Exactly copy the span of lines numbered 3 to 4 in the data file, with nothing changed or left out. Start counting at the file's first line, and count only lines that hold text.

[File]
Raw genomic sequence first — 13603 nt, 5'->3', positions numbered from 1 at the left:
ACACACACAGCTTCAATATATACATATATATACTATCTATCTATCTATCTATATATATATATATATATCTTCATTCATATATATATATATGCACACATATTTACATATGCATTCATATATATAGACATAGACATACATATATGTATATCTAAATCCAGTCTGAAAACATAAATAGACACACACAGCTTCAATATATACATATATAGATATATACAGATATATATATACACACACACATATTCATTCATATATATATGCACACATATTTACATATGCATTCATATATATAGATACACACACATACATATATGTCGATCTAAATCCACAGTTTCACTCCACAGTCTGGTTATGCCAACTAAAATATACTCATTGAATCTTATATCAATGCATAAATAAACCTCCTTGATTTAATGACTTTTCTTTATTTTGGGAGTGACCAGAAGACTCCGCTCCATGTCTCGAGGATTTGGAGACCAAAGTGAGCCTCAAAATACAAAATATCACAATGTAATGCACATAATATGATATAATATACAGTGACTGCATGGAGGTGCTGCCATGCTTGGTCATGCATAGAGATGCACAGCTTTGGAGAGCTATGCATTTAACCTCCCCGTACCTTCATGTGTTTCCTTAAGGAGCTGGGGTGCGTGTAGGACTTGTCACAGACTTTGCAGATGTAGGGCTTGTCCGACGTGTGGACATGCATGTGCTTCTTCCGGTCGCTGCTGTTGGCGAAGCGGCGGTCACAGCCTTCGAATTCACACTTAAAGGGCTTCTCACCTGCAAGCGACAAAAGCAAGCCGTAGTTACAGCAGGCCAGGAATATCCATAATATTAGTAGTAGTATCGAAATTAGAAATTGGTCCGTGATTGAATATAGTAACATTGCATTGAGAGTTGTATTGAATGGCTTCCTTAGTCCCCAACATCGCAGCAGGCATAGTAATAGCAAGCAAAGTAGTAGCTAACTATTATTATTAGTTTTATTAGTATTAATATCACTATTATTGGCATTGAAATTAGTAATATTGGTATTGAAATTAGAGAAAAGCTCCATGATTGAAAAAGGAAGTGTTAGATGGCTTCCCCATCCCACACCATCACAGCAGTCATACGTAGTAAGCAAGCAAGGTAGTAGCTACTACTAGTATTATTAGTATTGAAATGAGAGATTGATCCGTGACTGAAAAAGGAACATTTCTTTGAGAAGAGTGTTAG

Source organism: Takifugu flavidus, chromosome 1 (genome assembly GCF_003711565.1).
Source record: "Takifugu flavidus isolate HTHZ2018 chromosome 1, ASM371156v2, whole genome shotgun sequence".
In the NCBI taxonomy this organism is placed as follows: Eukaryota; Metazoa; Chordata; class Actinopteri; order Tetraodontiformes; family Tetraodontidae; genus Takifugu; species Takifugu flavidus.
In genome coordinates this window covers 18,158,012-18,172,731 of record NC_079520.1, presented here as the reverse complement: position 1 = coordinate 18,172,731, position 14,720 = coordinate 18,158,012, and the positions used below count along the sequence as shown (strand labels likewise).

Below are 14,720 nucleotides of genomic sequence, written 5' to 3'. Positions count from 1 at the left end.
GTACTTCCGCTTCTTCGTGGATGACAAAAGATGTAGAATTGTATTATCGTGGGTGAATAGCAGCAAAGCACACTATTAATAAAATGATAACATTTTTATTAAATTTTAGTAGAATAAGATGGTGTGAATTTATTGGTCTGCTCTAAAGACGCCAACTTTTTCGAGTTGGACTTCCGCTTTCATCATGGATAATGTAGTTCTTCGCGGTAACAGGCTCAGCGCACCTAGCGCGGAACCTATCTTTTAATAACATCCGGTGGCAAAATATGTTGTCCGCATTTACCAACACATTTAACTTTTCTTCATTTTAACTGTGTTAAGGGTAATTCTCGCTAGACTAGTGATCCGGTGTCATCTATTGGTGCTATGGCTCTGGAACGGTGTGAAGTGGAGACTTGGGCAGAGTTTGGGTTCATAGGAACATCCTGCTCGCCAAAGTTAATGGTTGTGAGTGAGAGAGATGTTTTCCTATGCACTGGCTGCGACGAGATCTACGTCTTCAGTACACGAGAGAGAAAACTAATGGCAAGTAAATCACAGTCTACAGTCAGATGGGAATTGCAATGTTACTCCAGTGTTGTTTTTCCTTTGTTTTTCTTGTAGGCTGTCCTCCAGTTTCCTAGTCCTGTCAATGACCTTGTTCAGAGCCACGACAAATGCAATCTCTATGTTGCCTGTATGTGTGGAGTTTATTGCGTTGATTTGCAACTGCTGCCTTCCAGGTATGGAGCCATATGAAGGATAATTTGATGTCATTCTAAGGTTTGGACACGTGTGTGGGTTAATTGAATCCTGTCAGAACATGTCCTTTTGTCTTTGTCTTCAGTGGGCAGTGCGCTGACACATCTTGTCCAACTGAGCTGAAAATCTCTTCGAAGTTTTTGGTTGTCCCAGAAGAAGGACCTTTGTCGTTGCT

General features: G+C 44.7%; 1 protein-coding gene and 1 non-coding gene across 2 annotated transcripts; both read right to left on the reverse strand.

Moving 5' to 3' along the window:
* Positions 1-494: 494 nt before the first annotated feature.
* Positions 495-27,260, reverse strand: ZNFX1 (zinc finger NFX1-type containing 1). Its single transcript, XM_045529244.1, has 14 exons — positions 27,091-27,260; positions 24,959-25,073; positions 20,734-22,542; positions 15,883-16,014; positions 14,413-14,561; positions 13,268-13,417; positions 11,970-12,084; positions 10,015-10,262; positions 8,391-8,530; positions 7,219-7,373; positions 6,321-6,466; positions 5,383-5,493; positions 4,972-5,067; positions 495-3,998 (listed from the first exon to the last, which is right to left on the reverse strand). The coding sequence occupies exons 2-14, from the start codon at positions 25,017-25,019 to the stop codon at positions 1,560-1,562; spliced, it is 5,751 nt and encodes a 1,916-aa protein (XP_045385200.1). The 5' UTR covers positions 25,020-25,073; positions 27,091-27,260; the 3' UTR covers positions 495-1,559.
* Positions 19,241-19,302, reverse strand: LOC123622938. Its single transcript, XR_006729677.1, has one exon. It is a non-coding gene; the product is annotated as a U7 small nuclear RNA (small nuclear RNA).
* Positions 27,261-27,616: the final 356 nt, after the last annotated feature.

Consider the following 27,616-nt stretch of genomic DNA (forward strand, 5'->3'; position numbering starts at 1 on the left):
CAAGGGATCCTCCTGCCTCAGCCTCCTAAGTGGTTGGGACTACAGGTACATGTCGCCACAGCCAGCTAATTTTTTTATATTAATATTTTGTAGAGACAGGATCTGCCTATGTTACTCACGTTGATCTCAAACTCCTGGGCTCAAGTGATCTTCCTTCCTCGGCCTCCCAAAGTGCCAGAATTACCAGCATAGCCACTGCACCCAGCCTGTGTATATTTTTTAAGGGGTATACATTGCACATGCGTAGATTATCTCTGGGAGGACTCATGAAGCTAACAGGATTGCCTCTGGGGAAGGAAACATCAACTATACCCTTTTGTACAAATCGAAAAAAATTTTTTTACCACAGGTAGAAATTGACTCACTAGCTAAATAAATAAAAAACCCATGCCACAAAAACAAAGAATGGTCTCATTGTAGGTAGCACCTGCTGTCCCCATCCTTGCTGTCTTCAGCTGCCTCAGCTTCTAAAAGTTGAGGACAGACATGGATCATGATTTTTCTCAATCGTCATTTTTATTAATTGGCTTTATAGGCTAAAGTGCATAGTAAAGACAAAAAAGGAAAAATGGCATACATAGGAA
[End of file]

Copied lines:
Source organism: Takifugu flavidus, chromosome 1 (genome assembly GCF_003711565.1).
Source record: "Takifugu flavidus isolate HTHZ2018 chromosome 1, ASM371156v2, whole genome shotgun sequence".